One of my superpowers is breaking things.
Now, I know that anyone can break anything with enough gumption and/or strength. At best, it is an inadvertent superpower; at worst, it is doom for the planet. I am not certain that I can not break paper.
I learned that I have this superpower the hard way: By claiming that I do not have it. I no longer remember what point I was trying to illustrate when I said to a group, “Nothing’s unbreakable. Right? Who hasn’t broken a so-called ‘unbreakable’ comb?” Perhaps I was talking with a group of fancy people who don’t buy their combs at convenience stores or truck stops, but I had had the experience of buying and later snapping in half a comb that had “unbreakable” written right on it. In. Capital. Letters.
Like some of you, no one in the group knew what I was talking about. Each one’s experience with combing his or her hair with an unbreakable comb was only as described on the tools themselves. Bendy, yes. Twisty, uh-huh. Breaky? Just me.
I once broke a Livestrong bracelet. What was I trying to do with it? Put it on my wrist. It snapped and flew across the room.
A few weeks ago, I was cooking. It happens. I was cooking something in a Pyrex pan in the oven, which is something I should not do. I have metal pans and, usually, common sense. I had a Pyrex pan in the oven, and when the dish was done, I removed it from the oven. (Most cookbooks describe this part, which is the most exciting after all, very blandly. “Remove dish from oven.” It’s the single most exciting part of the cooking experience! Whatever the opposite of overkill is, that right there is an example.)
I moved the food onto my plate and carried the Pyrex back into the kitchen. And then, because I do not think things through, I placed the thick glass cookware in the sink …
(Did you know that not all Pyrex is the same? (Thanks, online world of information.) Corning divested itself of its consumer goods division 16 years ago and licensed the name “Pyrex” to other companies, some of which use a different formula from Corning’s classic recipe, and thus produce glassware that is sometimes not as heat-resistant as Corning’s original. Of course, “heat-resistant” was always something of the point to Pyrex, so this is just terrific. If you see a Pyrex product with the red logo “PYREX” in all caps, that product is one that was made by Corning with the original formula and is stronger. The other logos are the newer products, which are not knock-offs precisely, as Corning did grant those companies licenses, but they are not made following the same formula.)
… I placed the heat-resistant glassware in the sink and hit the faucet. In a split-second, I remembered that objects right out of a hot oven react violently to cold water and I twisted the faucet back off. One drop of water (no exaggeration) left the faucet. When it hit the Pyrex, my sink was suddenly filled with shards of glass. Some of the shards were as big as a finger, let’s say someone’s middle finger, but most were smaller. Oh, and steam.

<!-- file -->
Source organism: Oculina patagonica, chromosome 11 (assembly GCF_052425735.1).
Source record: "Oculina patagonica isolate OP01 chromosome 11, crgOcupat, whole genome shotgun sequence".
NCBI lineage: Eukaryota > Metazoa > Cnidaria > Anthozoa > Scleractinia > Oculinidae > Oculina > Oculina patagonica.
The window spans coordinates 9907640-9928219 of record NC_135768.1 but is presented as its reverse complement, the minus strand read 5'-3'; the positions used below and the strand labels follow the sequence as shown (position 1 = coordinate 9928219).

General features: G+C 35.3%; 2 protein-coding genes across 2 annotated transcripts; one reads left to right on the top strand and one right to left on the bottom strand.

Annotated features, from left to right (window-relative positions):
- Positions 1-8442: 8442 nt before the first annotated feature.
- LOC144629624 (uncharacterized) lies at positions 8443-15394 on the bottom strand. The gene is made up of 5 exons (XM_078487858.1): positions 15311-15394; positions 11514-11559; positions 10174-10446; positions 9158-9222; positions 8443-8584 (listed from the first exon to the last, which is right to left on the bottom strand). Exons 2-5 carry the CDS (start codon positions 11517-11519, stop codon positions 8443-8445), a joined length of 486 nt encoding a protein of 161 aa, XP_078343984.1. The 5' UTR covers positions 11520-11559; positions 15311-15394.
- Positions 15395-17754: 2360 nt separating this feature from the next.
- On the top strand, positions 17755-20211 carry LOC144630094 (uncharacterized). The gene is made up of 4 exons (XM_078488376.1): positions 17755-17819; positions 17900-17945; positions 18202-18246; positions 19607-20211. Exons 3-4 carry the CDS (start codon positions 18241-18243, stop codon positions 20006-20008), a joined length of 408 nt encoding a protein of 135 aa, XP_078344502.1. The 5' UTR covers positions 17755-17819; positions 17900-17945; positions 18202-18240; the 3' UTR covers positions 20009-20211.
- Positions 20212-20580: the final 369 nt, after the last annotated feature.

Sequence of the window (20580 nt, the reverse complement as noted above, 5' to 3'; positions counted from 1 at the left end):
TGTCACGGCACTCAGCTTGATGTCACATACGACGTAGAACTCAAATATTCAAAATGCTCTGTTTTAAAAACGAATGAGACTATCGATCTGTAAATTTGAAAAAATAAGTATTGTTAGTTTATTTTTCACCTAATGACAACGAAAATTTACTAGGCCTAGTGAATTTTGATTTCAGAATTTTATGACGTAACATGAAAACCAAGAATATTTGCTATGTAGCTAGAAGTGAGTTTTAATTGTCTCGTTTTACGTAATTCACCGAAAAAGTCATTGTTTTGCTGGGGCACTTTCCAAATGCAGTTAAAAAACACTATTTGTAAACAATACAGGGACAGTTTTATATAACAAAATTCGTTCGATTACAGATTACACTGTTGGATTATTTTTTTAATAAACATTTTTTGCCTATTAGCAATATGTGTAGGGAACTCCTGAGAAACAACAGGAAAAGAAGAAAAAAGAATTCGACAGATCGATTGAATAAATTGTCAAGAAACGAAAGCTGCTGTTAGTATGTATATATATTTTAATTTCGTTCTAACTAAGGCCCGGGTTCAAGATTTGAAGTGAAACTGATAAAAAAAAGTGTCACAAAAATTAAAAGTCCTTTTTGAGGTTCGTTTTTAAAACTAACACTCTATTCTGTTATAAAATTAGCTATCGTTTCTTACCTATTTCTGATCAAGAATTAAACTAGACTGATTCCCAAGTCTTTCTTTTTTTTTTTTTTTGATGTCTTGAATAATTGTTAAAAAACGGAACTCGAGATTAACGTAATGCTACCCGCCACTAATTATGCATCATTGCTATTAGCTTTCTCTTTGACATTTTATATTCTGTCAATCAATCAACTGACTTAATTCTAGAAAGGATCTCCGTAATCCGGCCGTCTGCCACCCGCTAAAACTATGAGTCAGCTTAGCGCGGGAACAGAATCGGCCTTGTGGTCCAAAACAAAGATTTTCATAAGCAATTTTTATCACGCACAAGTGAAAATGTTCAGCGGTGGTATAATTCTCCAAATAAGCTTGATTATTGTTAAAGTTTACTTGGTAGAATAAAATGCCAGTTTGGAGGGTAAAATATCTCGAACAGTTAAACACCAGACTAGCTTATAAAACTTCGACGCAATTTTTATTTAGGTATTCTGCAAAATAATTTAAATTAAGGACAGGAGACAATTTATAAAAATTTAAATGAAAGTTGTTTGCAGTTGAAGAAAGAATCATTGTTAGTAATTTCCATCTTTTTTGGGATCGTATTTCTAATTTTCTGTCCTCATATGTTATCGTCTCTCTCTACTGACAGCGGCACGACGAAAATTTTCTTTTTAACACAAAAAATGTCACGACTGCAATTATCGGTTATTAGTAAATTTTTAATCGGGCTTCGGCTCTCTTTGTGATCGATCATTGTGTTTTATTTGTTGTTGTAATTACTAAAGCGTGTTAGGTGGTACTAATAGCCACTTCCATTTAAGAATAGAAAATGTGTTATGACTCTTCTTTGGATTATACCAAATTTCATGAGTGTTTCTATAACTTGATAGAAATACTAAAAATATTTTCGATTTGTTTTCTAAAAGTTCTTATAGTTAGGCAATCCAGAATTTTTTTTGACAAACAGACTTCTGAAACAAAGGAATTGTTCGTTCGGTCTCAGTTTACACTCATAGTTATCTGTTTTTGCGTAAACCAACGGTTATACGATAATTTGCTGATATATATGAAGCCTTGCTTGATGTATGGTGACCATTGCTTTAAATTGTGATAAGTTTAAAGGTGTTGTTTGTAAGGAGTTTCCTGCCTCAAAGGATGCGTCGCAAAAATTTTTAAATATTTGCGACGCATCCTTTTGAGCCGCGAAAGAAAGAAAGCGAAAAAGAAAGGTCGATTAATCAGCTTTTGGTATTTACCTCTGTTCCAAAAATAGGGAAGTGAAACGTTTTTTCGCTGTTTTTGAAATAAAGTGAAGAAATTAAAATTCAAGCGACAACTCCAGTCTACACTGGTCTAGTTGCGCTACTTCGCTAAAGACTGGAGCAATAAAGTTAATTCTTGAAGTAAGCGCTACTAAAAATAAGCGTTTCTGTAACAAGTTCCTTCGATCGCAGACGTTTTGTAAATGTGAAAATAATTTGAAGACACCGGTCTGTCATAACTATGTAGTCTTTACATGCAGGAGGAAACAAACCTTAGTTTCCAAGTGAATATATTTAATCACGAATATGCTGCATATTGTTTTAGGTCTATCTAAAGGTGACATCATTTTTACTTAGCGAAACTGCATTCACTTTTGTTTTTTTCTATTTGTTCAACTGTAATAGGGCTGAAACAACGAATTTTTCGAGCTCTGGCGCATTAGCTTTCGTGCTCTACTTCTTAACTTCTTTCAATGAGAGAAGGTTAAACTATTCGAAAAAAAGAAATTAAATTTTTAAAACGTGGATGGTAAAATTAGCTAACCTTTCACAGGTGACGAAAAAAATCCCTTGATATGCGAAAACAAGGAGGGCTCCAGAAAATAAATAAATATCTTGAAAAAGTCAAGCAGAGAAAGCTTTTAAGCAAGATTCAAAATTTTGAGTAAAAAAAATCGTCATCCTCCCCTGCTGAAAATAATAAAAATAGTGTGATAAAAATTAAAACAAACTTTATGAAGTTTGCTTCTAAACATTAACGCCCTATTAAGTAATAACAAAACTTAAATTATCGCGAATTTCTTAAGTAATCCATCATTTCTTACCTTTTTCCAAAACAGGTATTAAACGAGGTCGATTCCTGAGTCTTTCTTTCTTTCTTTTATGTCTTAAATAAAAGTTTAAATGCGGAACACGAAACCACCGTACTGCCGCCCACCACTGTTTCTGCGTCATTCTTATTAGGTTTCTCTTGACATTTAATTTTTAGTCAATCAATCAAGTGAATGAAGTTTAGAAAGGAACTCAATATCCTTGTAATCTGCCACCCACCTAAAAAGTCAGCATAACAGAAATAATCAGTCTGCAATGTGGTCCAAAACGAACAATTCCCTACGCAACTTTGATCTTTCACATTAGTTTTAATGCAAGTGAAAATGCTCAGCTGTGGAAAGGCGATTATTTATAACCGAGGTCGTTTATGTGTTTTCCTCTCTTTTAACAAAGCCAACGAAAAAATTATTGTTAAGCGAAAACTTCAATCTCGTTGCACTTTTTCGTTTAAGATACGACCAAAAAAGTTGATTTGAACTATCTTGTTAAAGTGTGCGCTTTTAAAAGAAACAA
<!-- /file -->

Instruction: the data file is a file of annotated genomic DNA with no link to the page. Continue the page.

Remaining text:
So I break things. Things that were invented because they are less likely to break.
With great power comes great responsibility, so what am I doing making my morning coffee in a press? (A fine example of which, not my personal one, is seen above.)
The French press “is essentially open-pot coffee with a sexy method for separating the grounds from the brew. The pot is a narrow glass cylinder. A fine-meshed screen plunger fits tightly inside the cylinder; you put a fine-ground coffee in the cylinder, pour boiling water over it, and insert the plunger in the top of the cylinder without pushing it down. After about four minutes the coffee will be thoroughly steeped and you push the plunger through the coffee, clarifying it and forcing the grounds to the bottom of the pot. You serve the coffee directly from the cylinder. Be certain not to use too fine a grind unless you have an athlete or a weightlifter at the table; the plunger will be almost impossible to push down through the coffee.” This is from Kenneth Davids’ classic book, “Coffee: A Guide to Buying, Brewing, and Enjoying,” and my quote is from the 1981 edition. His more recent edition changes the ground to “coarse-to-medium,” the water from boiling to “just short of boiling,” and loses the weightlifter joke. Oh, and “sexy” is changed to “sophisticated.” Too bad.
He goes on, “The plunger pot was apparently developed in Italy during the 1930s, but found its true home in France after World War II, when it surged to prominence as a favored home-brewing method.” That is why, when I first saw one in a friend’s kitchen, I asked if the thing was a “French” press. I knew that much, I guess. I also asked where one turned it on. She didn’t stop laughing long enough to tell me.
After two years of making coffee with one of these, I have broken two so far. Because that is what I do.
The WordPress Daily Prompt for December 4 asks, “If your furniture, appliances, and other inanimate objects at home had feelings and emotions, to which item would you owe the biggest apology?”
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